I look him up and down and you know “who are you?”

Guy was like “oh, I’m a neurosurgeon from Portland, Oregon.”

I’m like “what the fuck are you doing here, man?”

He goes “I was reading about you guys online. I brought my two scrub nurses with me. We’re here to help.”

I’m like “well, we’re not doing brain surgery, man.” I’m like, “can you sew?”

He’s like “yeah, I can sew.”

I’m like “all right. Well, you’re on the team.”

So it was things like that for the whole time. It was just unbelievable.

Mark: So at what point did you start calling it “Team Rubicon,” and thinking of it as something that might go beyond just this one rescue attempt?

Jake: Well, we named it “Team Rubicon,” as we were first going down. And, you know, it’s the military, man. It doesn’t count unless you give it a cool name.”

Mark: You got to have a cool name, right.

Jake: Whatever it is. So we named the team going down “Team Rubicon.”

Mark: And Rubicon is a stepping off point, right? Or it’s a line that you cross? What is the actual meaning of Rubicon?

Jake: Yeah, it’s the point of no return. And the origins are from when Julius Caesar crossed the Rubicon river in 49 BC and marched on Rome. So that was his point of no return.

And you know, they say that when he crossed that river, he uttered the phrase “the die is cast,” you know, the dice are out of my hands and whatever happens happens.

And we saw that border checkpoint between the Dominican Republic and Haiti as our Rubicon. We knew we could get there. We weren’t sure if we could get across. But we knew if we got across, we would be irrevocably committed to what we were about to go do.

So, I would say it was a couple days after we got down there that we really sat around and thought to ourselves like “hey, maybe we’re on to something.”

I mean, at the end of the day, Mark – like you’ll get this. Like, all we were doing was using counter-insurgency principles to do humanitarian aid. Small unit leadership, local leader engagement, operational planning, logistics, risk mitigation… all those things that we were doing in Iraq and Afghanistan… ’07, ’08, ’09… were applicable here.

Mark: Right.

Jake: So we just kind of felt like we were onto something. We came back, we incorporated as a non-profit and set out to build the best disaster response organization in the world.

Mark: That’s tremendous.

After Haiti


Mark: So from there… I remember reading about your teammate… like, at first it seemed like it was going to be just a catch-as-catch-can… you know, you’ll go back and do your MBA or get into the business world and wait for the next disaster to start. And then we’ll deploy to that.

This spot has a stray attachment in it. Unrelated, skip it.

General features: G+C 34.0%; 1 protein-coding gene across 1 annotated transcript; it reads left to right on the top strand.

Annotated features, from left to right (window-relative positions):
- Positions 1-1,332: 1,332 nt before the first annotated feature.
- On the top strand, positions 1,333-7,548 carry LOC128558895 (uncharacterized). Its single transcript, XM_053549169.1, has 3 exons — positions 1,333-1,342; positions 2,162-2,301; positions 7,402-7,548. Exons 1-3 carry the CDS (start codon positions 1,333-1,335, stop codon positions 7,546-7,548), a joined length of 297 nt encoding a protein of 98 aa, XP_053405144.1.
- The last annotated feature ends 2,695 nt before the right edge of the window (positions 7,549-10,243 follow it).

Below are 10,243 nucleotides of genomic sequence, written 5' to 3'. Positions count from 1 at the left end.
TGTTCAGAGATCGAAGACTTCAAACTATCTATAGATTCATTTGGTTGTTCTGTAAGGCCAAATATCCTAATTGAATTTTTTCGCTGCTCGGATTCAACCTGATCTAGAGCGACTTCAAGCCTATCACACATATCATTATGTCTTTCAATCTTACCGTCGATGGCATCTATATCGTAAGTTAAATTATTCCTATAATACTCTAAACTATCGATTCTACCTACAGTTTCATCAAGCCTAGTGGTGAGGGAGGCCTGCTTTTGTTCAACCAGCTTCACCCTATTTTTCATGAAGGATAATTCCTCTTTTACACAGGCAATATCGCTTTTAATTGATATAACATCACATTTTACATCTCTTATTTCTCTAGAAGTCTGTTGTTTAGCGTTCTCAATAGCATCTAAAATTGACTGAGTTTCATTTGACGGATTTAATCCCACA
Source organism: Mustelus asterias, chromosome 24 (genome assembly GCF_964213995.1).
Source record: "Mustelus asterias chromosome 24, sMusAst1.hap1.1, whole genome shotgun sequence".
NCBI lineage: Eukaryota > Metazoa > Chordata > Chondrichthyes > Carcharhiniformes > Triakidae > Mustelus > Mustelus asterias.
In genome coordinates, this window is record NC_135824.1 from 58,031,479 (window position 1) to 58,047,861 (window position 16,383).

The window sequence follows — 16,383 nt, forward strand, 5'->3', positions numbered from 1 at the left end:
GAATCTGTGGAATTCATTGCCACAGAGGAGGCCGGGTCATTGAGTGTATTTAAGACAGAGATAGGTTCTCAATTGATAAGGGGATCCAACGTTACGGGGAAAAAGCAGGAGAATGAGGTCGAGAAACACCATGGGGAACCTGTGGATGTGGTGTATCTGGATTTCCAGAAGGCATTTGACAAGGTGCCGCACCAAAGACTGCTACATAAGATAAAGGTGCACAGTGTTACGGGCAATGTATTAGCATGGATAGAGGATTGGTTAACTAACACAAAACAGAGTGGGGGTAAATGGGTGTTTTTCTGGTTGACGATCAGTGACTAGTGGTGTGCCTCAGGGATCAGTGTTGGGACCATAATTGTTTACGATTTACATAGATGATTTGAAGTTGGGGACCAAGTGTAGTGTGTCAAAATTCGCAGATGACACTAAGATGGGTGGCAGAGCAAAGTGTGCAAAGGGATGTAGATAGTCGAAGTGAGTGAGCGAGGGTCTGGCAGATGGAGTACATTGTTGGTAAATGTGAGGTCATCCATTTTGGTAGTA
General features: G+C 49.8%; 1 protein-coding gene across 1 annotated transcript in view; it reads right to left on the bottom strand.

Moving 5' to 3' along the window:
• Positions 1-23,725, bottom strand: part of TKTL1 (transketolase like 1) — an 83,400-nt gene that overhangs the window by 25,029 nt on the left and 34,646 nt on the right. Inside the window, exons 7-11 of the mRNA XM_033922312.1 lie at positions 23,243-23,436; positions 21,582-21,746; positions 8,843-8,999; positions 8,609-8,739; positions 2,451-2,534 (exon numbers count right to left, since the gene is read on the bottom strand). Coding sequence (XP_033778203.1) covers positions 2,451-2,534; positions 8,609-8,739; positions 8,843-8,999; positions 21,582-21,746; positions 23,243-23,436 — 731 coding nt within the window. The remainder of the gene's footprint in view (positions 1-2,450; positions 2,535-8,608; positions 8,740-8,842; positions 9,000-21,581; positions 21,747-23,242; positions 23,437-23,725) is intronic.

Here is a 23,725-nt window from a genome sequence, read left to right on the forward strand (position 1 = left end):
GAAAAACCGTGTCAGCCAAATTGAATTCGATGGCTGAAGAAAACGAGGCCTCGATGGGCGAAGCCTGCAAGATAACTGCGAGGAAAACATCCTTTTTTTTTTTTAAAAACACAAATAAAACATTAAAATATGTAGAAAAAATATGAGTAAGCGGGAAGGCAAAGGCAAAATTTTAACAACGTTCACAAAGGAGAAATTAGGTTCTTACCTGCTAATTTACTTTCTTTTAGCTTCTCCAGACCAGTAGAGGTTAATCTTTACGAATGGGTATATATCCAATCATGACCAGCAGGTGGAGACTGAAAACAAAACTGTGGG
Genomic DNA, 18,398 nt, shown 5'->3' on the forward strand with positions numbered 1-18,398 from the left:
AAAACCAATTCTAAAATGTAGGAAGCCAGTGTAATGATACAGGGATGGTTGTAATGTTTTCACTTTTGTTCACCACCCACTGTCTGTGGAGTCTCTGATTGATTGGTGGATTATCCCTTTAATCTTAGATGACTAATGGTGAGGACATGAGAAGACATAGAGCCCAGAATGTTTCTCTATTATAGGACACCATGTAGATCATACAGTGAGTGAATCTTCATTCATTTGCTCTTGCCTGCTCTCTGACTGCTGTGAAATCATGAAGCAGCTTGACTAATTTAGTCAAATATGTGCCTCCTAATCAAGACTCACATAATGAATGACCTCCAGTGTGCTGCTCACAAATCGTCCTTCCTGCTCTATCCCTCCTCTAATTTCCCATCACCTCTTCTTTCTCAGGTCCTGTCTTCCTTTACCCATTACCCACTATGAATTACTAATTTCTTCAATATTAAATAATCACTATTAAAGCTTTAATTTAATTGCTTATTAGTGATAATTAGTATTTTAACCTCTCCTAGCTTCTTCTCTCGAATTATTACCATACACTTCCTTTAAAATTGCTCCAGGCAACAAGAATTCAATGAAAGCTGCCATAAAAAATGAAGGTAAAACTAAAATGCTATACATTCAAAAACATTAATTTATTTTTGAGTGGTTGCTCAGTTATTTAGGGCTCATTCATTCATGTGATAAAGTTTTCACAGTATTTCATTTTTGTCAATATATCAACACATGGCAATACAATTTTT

But then something happened to one of your teammates – one of that original crew – tell us about that story if you could. King of change the trajectory of things.

Jake: Yeah, so I probably glossed over that early year by saying we came back set on building the best disaster response organization in the world. Because what happened was, we actually came back and said, “we’re going to be… our drinking team is going to have a disaster response problem,” you know? (laughing)

Mark: (laughing) I love that.

Jake: That was kind of the approach. We almost – I shouldn’t say almost – we really treated it like a hobby for that first year. And the idea was we’d just have a couple hundred guys on the roster doing their own thing. And when bad things happen, we’d put up a bat-signal and we’d respond.

And so that first year we went to chile after a tsunami there… we went to Pakistan, South Sudan, Burma… you know, some gnarly places. But with solid teams that had experience in those types of places.

But again, we didn’t really have a vision for what it would become. And then one of the original members of the team was a marine named clay hunt who had been my sniper partner, a guy I served with on both tours… you know a really amazing, amazing human being…

Who was suffering from post-traumatic stress. He’d been shot on our tour in Iraq – our first tour he was wounded – and his experiences in Afghanistan really troubled him.

And he ended up taking his own life about a year after Haiti – which was about two years after he got out of the marine corps. So I remember like it was yesterday… it was March 31st, 2011. I got a phone call from his dad and as soon as I picked up the phone, I knew he was dead. His dad didn’t have to say anything.

He just said, “we lost him.”

And that was really hard, as you can imagine. And I know in your introduction to the segment you talked about veteran suicide is a problem.

It’s a plague. It’s a stain of our nation’s honoring liberty.

And when I thought about clay and his death, for me it boiled down to so much more than just post-traumatic stress… because I feel like his post-traumatic stress was manageable. I think what clay was lacking was purpose. A community and a sense of who he was.

And anecdotally, I think we believed that Team Rubicon had the potential to fill those voids for him. We just hadn’t yet… we just hadn’t scaled there yet.

Mark: Well he probably was fulfilled on those missions, but they were only few and far between and so when he got back, he would go back into his despair.

Jake: Yeah, exactly. Exactly. And so when the dust settled from his from his memorial service, we kind of all stacked hands and just agreed that we would drop everything else we were doing in our life and commit to doing this full-time.

It’s actually kind of a cool story – three weeks after his funeral – I think exactly three weeks after his funeral – Tuscaloosa, Alabama got hit with a tornado. And there was a horrific tornado – 50 people died, I think.